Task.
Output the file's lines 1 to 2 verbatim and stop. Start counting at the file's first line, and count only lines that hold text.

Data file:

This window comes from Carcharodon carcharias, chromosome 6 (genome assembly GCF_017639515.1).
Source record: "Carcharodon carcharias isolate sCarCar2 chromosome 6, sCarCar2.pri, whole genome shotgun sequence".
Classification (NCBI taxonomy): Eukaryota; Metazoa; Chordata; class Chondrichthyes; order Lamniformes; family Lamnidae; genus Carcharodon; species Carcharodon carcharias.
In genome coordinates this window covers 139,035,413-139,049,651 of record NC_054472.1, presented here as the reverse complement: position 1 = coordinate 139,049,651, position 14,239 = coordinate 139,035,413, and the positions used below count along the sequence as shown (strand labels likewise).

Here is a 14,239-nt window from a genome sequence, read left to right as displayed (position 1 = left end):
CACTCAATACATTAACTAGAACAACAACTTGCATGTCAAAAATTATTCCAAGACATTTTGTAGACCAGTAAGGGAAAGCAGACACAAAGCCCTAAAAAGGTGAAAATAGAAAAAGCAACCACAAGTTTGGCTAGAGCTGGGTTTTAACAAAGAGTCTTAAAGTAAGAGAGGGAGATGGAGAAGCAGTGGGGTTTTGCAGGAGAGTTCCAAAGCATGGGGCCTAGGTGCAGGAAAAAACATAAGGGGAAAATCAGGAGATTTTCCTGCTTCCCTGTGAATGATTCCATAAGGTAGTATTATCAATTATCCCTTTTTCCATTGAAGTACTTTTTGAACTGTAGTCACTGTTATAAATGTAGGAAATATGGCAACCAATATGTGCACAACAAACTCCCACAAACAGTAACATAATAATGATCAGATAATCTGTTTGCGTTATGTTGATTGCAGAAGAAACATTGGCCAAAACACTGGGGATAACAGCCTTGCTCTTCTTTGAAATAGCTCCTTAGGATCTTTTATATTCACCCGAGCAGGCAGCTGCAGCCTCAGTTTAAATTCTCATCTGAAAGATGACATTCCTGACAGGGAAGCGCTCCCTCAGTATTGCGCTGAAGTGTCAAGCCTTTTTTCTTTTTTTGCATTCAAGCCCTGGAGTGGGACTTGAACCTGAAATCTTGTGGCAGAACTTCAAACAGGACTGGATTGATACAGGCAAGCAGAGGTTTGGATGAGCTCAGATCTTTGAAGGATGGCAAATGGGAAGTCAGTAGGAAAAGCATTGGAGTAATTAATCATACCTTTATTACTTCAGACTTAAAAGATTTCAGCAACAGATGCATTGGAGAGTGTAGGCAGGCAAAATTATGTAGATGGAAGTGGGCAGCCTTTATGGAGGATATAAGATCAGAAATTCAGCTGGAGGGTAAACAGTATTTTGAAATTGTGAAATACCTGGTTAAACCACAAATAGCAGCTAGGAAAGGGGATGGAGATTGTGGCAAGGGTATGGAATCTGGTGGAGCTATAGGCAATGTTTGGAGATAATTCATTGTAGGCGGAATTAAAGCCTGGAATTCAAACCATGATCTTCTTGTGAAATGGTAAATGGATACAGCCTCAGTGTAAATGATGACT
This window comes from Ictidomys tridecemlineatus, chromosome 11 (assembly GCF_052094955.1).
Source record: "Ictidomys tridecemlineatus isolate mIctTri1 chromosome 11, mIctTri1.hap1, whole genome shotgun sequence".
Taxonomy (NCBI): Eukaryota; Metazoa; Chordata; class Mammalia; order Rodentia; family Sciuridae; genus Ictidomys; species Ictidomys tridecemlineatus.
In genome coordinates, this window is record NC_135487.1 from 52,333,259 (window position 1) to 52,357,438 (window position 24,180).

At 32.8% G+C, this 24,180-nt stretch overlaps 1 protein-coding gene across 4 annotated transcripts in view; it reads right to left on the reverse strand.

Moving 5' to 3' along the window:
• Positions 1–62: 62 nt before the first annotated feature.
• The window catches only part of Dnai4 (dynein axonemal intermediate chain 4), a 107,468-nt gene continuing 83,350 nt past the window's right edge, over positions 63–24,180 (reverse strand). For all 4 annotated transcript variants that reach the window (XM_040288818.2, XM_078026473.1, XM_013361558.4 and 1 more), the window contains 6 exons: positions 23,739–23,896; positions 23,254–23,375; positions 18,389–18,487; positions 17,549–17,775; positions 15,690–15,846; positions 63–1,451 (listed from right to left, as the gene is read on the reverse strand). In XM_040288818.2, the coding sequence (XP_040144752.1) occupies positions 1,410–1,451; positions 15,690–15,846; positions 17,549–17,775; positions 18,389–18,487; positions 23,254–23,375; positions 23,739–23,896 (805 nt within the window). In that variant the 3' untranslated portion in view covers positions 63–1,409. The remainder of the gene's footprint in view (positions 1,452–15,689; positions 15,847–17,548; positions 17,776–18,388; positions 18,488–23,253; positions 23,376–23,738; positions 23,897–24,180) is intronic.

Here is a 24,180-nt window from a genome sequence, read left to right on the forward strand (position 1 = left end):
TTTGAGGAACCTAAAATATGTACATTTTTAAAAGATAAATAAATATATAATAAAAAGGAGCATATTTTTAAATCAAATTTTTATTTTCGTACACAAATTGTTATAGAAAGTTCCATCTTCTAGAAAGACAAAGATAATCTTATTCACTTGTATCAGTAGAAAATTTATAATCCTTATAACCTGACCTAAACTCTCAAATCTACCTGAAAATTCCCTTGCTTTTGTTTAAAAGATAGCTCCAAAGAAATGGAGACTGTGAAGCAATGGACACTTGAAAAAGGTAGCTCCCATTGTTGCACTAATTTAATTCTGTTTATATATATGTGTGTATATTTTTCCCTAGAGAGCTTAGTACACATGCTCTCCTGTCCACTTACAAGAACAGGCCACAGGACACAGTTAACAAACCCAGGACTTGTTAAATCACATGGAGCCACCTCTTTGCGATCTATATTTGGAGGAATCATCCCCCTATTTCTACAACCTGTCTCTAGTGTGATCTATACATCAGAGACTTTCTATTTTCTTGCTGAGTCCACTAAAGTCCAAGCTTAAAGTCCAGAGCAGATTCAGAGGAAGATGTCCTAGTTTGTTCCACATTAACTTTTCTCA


This window comes from Carcharodon carcharias, chromosome 6 (genome assembly GCF_017639515.1).
Source record: "Carcharodon carcharias isolate sCarCar2 chromosome 6, sCarCar2.pri, whole genome shotgun sequence".